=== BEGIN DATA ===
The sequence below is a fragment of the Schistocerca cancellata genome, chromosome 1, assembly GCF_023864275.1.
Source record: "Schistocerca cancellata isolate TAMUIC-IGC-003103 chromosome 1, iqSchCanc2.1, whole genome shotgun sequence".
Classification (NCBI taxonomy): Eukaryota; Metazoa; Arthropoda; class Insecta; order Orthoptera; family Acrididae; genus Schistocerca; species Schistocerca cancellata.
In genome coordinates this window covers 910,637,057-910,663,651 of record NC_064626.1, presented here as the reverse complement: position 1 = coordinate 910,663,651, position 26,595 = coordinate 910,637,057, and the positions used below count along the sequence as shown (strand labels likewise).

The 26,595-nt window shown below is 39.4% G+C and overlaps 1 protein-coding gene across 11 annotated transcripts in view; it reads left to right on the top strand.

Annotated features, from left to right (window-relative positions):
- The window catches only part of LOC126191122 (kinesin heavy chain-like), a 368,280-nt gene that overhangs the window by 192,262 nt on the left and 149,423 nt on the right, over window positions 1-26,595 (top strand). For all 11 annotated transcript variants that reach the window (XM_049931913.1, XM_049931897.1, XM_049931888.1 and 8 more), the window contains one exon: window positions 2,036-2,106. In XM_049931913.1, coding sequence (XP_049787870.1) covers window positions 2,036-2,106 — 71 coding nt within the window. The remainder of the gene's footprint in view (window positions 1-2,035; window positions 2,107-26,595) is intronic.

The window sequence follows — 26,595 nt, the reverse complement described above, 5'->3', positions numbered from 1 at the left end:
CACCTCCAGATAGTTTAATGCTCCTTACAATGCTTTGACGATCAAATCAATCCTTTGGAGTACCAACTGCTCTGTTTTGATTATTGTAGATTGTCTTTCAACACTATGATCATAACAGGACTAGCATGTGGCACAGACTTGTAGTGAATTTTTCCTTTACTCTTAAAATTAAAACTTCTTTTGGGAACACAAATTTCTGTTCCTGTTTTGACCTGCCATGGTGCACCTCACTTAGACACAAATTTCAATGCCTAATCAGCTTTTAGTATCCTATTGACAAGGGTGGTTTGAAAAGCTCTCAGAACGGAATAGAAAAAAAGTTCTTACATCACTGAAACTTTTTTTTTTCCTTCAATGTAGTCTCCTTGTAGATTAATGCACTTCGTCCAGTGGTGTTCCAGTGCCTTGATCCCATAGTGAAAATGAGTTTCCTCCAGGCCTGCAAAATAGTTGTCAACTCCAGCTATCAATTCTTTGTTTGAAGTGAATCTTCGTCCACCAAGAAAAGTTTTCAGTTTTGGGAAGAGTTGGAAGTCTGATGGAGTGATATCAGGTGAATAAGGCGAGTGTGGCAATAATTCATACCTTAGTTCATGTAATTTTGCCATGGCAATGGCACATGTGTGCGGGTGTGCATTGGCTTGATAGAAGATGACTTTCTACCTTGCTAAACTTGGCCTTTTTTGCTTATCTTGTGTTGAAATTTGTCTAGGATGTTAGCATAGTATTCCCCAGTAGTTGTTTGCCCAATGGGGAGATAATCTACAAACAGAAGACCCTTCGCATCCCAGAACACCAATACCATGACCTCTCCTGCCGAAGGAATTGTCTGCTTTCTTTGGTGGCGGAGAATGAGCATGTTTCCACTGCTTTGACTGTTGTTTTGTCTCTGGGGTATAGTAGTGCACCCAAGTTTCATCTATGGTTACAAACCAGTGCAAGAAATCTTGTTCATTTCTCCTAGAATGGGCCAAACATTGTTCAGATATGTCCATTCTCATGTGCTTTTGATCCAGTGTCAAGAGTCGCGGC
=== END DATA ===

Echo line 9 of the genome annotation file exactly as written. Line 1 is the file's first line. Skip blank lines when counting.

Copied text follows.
CACCTCCAGATAGTTTAATGCTCCTTACAATGCTTTGACGATCAAATCAATCCTTTGGAGTACCAACTGCTCTGTTTTGATTATTGTAGATTGTCTTTCAACACTATGATCATAACAGGACTAGCATGTGGCACAGACTTGTAGTGAATTTTTCCTTTACTCTTAAAATTAAAACTTCTTTTGGGAACACAAATTTCTGTTCCTGTTTTGACCTGCCATGGTGCACCTCACTTAGACACAAATTTCAATGCCTAATCAGCTTTTAGTATCCTATTGACAAGGGTGGTTTGAAAAGCTCTCAGAACGGAATAGAAAAAAAGTTCTTACATCACTGAAACTTTTTTTTTTCCTTCAATGTAGTCTCCTTGTAGATTAATGCACTTCGTCCAGTGGTGTTCCAGTGCCTTGATCCCATAGTGAAAATGAGTTTCCTCCAGGCCTGCAAAATAGTTGTCAACTCCAGCTATCAATTCTTTGTTTGAAGTGAATCTTCGTCCACCAAGAAAAGTTTTCAGTTTTGGGAAGAGTTGGAAGTCTGATGGAGTGATATCAGGTGAATAAGGCGAGTGTGGCAATAATTCATACCTTAGTTCATGTAATTTTGCCATGGCAATGGCACATGTGTGCGGGTGTGCATTGGCTTGATAGAAGATGACTTTCTACCTTGCTAAACTTGGCCTTTTTTGCTTATCTTGTGTTGAAATTTGTCTAGGATGTTAGCATAGTATTCCCCAGTAGTTGTTTGCCCAATGGGGAGATAATCTACAAACAGAAGACCCTTCGCATCCCAGAACACCAATACCATGACCTCTCCTGCCGAAGGAATTGTCTGCTTTCTTTGGTGGCGGAGAATGAGCATGTTTCCACTGCTTTGACTGTTGTTTTGTCTCTGGGGTATAGTAGTGCACCCAAGTTTCATCTATGGTTACAAACCAGTGCAAGAAATCTTGTTCATTTCTCCTAGAATGGGCCAAACATTGTTCAGATATGTCCATTCTCATGTGCTTTTGATCCAGTGTCAAGAGTCGCGGC